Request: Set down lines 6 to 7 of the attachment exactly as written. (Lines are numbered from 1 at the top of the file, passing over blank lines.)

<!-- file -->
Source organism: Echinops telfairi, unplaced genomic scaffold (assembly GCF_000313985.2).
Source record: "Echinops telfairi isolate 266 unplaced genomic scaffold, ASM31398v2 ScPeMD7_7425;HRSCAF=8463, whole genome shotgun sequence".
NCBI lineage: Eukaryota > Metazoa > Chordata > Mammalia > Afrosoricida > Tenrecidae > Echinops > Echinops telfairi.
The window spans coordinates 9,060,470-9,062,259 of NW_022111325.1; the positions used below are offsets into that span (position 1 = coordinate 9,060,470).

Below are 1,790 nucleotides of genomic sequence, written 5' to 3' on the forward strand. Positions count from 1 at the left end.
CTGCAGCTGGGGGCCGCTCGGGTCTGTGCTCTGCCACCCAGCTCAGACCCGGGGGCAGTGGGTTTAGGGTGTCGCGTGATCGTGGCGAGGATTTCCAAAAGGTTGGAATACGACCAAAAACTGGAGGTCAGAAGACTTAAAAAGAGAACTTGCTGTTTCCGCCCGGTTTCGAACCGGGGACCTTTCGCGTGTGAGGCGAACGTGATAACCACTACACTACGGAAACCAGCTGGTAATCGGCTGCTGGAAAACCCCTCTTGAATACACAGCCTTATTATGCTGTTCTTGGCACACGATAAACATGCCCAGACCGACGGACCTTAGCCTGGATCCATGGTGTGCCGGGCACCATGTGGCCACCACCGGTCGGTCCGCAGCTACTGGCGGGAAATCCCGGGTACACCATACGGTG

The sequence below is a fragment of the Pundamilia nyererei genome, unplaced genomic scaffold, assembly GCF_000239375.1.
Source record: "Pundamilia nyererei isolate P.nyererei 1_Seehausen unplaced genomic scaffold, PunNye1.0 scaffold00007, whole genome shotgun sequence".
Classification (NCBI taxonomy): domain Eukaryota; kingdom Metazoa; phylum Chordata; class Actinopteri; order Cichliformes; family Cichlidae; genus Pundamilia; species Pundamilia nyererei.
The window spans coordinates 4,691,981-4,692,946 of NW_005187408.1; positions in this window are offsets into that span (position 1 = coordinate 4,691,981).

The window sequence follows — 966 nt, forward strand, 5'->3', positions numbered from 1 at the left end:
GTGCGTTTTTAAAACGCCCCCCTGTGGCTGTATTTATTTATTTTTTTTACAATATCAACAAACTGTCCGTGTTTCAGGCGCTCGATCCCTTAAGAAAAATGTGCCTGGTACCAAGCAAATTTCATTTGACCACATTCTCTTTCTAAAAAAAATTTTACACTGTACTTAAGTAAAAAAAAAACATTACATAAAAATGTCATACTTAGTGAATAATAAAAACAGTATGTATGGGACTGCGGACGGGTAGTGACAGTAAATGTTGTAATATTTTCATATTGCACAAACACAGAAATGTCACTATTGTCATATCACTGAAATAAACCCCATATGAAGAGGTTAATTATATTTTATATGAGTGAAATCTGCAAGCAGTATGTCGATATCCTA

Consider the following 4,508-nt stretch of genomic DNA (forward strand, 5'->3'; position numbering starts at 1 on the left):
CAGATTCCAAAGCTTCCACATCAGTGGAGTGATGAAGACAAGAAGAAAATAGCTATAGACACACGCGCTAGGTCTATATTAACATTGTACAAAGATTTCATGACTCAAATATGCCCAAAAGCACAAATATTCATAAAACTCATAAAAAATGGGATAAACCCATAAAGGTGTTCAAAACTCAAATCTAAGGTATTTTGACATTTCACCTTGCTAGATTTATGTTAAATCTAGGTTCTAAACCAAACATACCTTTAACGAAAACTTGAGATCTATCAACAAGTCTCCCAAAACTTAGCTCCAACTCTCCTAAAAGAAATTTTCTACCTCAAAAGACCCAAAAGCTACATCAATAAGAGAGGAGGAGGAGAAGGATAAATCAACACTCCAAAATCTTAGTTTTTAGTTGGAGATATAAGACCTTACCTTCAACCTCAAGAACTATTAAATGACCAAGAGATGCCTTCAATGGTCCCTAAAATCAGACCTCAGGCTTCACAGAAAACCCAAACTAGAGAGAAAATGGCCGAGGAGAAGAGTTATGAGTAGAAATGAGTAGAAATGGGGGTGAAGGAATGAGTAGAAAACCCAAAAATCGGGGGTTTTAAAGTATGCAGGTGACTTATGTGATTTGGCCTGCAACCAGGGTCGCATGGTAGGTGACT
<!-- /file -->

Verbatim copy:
CTGCAGCTGGGGGCCGCTCGGGTCTGTGCTCTGCCACCCAGCTCAGACCCGGGGGCAGTGGGTTTAGGGTGTCGCGTGATCGTGGCGAGGATTTCCAAAAGGTTGGAATACGACCAAAAACTGGAGGTCAGAAGACTTAAAAAGAGAACTTGCTGTTTCCGCCCGGTTTCGAACCGGGGACCTTTCGCGTGTGAGGCGAACGTGATAACCACTACACTACGGAAACCAGCTGGTAATCGGCTGCTGGAAAACCCCTCTTGAATACACAGCCTTATTATGCTGTTCTTGGCACACGATAAACATGCCCAGACCGACGGACCTTAGCCTGGATCCATGGTGTGCCGGGCACCATGTGGCCACCACCGGTCGGTCCGCAGCTACTGGCGGGAAATCCCGGGTACACCATACGGTG

The sequence below is a fragment of the Pundamilia nyererei genome, unplaced genomic scaffold, assembly GCF_000239375.1.